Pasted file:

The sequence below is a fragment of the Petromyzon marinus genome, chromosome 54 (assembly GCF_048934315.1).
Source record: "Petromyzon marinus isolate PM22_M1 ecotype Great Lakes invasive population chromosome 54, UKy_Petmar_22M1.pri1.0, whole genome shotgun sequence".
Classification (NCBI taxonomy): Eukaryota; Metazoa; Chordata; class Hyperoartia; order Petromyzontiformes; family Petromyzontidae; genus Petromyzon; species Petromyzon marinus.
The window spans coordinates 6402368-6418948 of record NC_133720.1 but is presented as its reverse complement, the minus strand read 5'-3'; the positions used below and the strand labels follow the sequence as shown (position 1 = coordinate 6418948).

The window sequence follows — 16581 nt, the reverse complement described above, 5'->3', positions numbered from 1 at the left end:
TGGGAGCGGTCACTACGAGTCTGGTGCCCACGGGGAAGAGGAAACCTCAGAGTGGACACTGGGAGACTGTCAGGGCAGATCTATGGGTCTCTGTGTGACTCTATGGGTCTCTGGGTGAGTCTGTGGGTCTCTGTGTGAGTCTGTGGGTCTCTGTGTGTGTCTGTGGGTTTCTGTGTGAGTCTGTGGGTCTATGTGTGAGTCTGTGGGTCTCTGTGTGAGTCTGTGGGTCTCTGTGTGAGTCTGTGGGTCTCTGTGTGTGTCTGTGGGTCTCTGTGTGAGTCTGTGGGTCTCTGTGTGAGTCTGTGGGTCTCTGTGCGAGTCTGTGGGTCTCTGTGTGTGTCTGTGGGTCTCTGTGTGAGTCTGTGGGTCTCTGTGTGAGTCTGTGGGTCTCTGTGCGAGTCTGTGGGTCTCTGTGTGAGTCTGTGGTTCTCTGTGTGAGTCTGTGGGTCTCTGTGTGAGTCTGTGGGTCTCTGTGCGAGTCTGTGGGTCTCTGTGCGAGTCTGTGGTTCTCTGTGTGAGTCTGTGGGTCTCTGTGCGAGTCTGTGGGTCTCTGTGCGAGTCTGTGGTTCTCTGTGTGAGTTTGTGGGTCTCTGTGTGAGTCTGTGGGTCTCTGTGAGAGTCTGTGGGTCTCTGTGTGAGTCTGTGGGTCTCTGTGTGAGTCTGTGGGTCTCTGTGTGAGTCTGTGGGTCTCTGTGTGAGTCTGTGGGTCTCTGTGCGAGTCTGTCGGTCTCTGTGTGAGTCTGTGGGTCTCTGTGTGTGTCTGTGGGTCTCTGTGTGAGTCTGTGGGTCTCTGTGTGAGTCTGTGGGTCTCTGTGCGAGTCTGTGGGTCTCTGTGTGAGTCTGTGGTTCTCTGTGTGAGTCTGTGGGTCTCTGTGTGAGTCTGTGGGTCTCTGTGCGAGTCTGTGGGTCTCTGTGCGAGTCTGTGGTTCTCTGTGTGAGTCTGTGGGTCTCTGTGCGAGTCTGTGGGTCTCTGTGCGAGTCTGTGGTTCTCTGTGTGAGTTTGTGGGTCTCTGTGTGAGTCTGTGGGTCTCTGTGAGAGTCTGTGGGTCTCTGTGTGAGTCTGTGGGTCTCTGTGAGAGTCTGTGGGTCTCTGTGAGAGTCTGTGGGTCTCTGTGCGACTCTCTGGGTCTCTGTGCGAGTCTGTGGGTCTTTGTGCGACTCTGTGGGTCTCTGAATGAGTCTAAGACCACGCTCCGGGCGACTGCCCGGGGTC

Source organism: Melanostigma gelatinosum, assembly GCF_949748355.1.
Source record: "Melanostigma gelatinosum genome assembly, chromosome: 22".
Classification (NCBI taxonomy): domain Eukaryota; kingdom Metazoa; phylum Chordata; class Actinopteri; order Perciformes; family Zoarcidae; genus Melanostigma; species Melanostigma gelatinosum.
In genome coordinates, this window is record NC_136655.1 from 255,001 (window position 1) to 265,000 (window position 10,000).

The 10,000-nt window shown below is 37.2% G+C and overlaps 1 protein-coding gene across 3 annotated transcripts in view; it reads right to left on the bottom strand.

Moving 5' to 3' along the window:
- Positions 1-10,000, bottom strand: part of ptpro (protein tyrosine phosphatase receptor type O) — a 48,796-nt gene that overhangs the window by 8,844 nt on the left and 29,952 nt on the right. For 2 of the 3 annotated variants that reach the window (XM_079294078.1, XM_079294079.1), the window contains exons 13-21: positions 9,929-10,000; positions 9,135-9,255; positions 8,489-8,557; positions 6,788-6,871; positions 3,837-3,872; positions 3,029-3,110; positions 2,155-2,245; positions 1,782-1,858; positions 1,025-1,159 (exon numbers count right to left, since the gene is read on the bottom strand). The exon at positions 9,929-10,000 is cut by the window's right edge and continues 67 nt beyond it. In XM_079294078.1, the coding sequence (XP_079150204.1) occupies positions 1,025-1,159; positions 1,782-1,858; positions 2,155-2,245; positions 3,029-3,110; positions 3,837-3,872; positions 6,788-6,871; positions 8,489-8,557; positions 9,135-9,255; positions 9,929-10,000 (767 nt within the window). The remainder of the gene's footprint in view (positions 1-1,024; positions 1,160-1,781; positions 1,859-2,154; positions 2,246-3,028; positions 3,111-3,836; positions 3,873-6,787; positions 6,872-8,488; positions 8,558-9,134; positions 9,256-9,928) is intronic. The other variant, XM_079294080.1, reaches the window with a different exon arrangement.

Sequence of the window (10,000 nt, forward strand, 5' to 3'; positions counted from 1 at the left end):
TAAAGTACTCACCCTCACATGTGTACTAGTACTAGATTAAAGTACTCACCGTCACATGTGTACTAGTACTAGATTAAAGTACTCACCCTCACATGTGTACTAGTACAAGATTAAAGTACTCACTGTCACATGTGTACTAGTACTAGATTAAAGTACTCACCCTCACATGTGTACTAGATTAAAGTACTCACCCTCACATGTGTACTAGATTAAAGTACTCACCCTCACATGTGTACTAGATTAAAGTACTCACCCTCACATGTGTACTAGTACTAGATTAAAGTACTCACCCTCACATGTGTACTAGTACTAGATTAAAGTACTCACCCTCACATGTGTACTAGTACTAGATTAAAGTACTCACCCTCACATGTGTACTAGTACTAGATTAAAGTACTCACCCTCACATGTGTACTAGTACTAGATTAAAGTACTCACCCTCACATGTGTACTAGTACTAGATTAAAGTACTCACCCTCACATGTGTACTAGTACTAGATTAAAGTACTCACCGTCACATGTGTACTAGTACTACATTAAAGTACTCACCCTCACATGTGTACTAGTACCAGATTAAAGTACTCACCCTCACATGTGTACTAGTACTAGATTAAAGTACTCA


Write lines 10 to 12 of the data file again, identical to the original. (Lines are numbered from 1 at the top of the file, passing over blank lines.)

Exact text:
In genome coordinates, this window is record NC_136655.1 from 255,001 (window position 1) to 265,000 (window position 10,000).

The 10,000-nt window shown below is 37.2% G+C and overlaps 1 protein-coding gene across 3 annotated transcripts in view; it reads right to left on the bottom strand.

Moving 5' to 3' along the window: